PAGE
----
Thursday, 26 February 2015

4.2.1 - Laboratory Activity : Heat of Precipitation of Silver Chloride


Laboratory Activity 4.2.1:
Heat of Precipitation of Silver Chloride
Aim: The define the heat of precipitation of silver chloride.
Problem statement: What is the value of heat of precipitation for silver chloride?
Hypothesis: What is the value of heat of precipitation for silver chloride?
Variable:
» Fixed variable : Volume and concentration of silver nitrate, chloride salt solutions, polystyrene cup.
» Manipulated variable : Chloride salt solution.
» Responding variable : Heat of precipitation.

Material:
» Sodium chloride 0.5mol dm-3
» Potassium chloride 0.5mol dm-3
» Silver nitrate 0.5mol dm-3

Apparatus:
» Polystyrene cup
» Thermometer
» Measuring cylinder
Procedure:

1. 25cm3 of silver nitrate 0.5mol dm-3 is measured with measuring cylinder and poured into a polystyrene cup.
2. Its temperature T1 is measured.
3. 25cm3 of sodium chloride is measured with a clean measuring cylinder and poured into the cup containing silver nitrate solution.
4. The mixture is stirred, and the highest temperature is recorded.
5. The experiment is repeated by replacing sodium chloride with potassium chloride at the same concentration.
Observation:

A white precipitate was formed

Temperature of the mixture increases.
Data:

Solution NaCl KCl
Initial temperature of silver nitrate (°C) T1 T5
Initial temperature of chloride salt (°C) T2 T6
Average initial temperature (°C) T1+T22=T3 T5+T62=T7
Final temperature (°C) T4 T8
Increased in temperature (°C) T4 – T3 = θ1 T8 – T7 = θ2
Calculation:

Number of moles of AgNO3 = MV1000
= 0.5×251000mol
= 0.0125mol
Number of moles of NaCl = 0.5×251000mol
= 0.0125mol
Total volume of the reacting solution = (25 + 25) cm3
Total mass of the reacting solution = 50g
Heat change = mcΔθ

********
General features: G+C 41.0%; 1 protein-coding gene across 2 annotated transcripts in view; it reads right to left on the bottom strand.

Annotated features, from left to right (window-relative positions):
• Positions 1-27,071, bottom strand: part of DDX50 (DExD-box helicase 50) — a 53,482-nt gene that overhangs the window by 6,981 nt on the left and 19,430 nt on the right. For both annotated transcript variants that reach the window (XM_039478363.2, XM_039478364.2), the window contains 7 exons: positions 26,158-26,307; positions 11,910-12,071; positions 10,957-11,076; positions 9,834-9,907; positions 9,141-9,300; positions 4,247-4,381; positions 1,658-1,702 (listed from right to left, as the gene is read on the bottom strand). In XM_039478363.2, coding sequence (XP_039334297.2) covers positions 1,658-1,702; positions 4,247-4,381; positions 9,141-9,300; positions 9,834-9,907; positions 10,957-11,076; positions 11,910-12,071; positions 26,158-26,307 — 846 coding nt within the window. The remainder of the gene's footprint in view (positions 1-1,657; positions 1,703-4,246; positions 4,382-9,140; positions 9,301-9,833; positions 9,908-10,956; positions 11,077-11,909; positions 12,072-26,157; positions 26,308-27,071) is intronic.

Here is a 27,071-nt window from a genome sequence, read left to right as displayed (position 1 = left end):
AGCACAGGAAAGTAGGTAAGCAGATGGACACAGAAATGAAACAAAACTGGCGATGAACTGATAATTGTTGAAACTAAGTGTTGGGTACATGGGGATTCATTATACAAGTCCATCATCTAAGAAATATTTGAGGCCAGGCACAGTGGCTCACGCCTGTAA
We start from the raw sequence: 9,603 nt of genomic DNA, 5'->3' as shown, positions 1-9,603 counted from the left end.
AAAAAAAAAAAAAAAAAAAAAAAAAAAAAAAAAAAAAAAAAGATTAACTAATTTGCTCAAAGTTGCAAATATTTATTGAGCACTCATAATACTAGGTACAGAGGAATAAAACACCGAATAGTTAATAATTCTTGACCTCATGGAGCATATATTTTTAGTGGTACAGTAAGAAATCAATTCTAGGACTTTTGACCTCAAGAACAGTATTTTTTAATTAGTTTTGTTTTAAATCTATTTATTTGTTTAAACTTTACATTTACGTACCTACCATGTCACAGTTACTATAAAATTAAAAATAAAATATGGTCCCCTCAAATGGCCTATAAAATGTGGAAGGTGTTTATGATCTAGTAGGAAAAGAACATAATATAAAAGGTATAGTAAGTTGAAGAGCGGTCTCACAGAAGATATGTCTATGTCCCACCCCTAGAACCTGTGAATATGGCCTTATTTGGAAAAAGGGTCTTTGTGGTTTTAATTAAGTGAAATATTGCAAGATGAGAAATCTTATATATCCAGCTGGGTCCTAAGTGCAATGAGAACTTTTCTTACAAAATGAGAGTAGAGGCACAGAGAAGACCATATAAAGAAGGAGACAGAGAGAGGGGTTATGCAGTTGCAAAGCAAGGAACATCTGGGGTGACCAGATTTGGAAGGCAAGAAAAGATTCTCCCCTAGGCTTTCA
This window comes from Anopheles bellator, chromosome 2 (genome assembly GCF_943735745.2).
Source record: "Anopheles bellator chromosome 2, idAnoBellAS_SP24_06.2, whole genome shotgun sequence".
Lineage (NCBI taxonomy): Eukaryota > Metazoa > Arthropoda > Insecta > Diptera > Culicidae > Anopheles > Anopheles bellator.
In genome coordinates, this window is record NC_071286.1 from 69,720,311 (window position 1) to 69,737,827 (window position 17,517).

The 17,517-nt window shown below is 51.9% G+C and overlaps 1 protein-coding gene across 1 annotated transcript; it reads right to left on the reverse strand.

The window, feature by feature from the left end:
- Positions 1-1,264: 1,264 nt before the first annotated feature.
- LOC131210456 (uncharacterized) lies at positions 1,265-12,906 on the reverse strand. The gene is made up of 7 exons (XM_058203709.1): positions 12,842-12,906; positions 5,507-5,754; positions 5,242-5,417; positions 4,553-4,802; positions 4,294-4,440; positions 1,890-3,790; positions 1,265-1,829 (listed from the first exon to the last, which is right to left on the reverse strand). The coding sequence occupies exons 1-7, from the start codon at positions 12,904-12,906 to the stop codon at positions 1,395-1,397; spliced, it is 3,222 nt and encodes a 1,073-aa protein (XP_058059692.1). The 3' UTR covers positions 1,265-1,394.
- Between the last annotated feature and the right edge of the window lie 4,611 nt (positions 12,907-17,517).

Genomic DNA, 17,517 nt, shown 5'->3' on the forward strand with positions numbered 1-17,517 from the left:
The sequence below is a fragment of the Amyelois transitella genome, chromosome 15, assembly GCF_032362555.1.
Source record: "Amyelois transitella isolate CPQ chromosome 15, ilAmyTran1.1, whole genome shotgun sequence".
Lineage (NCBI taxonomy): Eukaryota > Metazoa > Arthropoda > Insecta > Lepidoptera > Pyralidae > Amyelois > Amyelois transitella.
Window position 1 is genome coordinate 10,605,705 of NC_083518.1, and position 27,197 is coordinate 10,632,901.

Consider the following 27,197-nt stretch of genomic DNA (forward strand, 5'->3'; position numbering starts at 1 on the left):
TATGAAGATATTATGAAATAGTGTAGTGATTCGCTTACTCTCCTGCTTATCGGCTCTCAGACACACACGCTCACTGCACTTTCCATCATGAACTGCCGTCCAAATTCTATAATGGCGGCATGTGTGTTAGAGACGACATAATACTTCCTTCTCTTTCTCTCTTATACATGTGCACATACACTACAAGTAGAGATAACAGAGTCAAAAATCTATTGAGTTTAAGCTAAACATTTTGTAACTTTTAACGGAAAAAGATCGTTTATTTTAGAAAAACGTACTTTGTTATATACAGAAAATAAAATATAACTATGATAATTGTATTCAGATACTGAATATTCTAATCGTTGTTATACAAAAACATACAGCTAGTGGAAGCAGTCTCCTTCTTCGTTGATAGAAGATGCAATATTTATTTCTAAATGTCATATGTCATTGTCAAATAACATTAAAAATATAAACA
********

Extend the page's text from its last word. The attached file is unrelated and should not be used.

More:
= 50 x 4.2 x Δθ
= y joules

AgNO3(s)1 mole+NaCl(aq)1 moleAgCl(s)1 mole+NaNO3(aq)

From the equation 1 mole of AgNO3 will react with 1 mole of NaCl to form 1 mole of AgCl.

Therefore 1 mole of AgCl will liberate (10.0125)y joules = 80y joules = 80y1000kJ

Heat of precipitation of silver chloride, ΔH = 80y1000kJ mol1

The calculation is then repeated with potassium chloride solution.
Analysis:

The white precipitate is silver chloride.

The other components in the reacting mixture are all in ionic form.
Ag+(aq) + Cl(aq) → AgCl(s)

The silver ions can be from any soluble silver salts.

The chloride ions can be from any soluble chloride salts.

The formation of AgCl with any silver and chloride salts will the same heat of precipitation, theoretically equal to 65.5kJ mol-1

The energy level diagram for the precipitation of silver chloride, AgCl, is shown below.
Discussion:

Precautionary steps:
The initial temperature of silver nitrate, sodium chloride and potassium chloride solution taken only after a few minutes to ensure the solution has reached a uniform temperature.
Solution of sodium chloride and potassium chloride solution should be poured into the silver nitrate solution as quickly and carefully as possible to minimize heat loss to the environment and avoid spilling of solution.
Mixture of the solution in cup polystyrene should always be stirred to ensure a uniform temperature.
The thermometer reading should be observed at all times so that the highest temperature reached by the mixture solution can be recorded.

The experiment value will always be less than the theoretical value, due to the heat lost to the surroundings and heat absorbed by the polystyrene cup.
Conclusion:

The heat of precipitation of silver chloride is constant, 65.5kJ mol-1.


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3 comments:

  1. This comment has been removed by the author.

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  2. Hi, I have a question to ask regarding this experiment.

    What if instead of the chloride salts mentioned above, hydrochloric acid is used? Will the heat of precipitation still be the same?

    ReplyDelete
  3. Hi, I have a question to ask regarding this experiment.

    What if instead of the chloride salts mentioned above, hydrochloric acid is used? Will the heat of precipitation still be the same?

    ReplyDelete